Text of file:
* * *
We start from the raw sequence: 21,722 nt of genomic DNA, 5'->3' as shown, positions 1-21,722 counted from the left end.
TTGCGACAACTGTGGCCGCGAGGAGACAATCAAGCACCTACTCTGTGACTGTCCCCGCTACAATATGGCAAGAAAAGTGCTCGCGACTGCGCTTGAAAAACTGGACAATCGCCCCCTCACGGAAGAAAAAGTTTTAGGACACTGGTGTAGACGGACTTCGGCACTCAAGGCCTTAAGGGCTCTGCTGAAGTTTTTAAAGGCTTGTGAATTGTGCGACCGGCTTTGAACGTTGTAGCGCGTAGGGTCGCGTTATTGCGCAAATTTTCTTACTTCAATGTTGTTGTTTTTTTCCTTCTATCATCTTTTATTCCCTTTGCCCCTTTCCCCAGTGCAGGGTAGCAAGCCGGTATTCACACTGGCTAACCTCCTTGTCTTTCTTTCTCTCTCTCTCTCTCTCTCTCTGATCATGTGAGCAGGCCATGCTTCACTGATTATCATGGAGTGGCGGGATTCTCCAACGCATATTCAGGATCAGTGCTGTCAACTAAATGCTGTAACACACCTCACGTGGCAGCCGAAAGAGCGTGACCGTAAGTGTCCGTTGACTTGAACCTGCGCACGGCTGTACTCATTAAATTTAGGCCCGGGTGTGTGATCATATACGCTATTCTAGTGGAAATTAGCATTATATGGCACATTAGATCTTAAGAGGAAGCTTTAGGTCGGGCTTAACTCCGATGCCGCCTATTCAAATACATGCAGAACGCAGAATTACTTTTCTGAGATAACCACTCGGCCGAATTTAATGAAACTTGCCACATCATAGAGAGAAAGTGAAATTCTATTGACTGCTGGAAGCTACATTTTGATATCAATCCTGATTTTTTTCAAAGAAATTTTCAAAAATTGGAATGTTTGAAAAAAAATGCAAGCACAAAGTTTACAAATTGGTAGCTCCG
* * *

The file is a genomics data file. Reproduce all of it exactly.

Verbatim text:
We start from the raw sequence: 21,722 nt of genomic DNA, 5'->3' as shown, positions 1-21,722 counted from the left end.
TTGCGACAACTGTGGCCGCGAGGAGACAATCAAGCACCTACTCTGTGACTGTCCCCGCTACAATATGGCAAGAAAAGTGCTCGCGACTGCGCTTGAAAAACTGGACAATCGCCCCCTCACGGAAGAAAAAGTTTTAGGACACTGGTGTAGACGGACTTCGGCACTCAAGGCCTTAAGGGCTCTGCTGAAGTTTTTAAAGGCTTGTGAATTGTGCGACCGGCTTTGAACGTTGTAGCGCGTAGGGTCGCGTTATTGCGCAAATTTTCTTACTTCAATGTTGTTGTTTTTTTCCTTCTATCATCTTTTATTCCCTTTGCCCCTTTCCCCAGTGCAGGGTAGCAAGCCGGTATTCACACTGGCTAACCTCCTTGTCTTTCTTTCTCTCTCTCTCTCTCTCTCTCTGATCATGTGAGCAGGCCATGCTTCACTGATTATCATGGAGTGGCGGGATTCTCCAACGCATATTCAGGATCAGTGCTGTCAACTAAATGCTGTAACACACCTCACGTGGCAGCCGAAAGAGCGTGACCGTAAGTGTCCGTTGACTTGAACCTGCGCACGGCTGTACTCATTAAATTTAGGCCCGGGTGTGTGATCATATACGCTATTCTAGTGGAAATTAGCATTATATGGCACATTAGATCTTAAGAGGAAGCTTTAGGTCGGGCTTAACTCCGATGCCGCCTATTCAAATACATGCAGAACGCAGAATTACTTTTCTGAGATAACCACTCGGCCGAATTTAATGAAACTTGCCACATCATAGAGAGAAAGTGAAATTCTATTGACTGCTGGAAGCTACATTTTGATATCAATCCTGATTTTTTTCAAAGAAATTTTCAAAAATTGGAATGTTTGAAAAAAAATGCAAGCACAAAGTTTACAAATTGGTAGCTCCG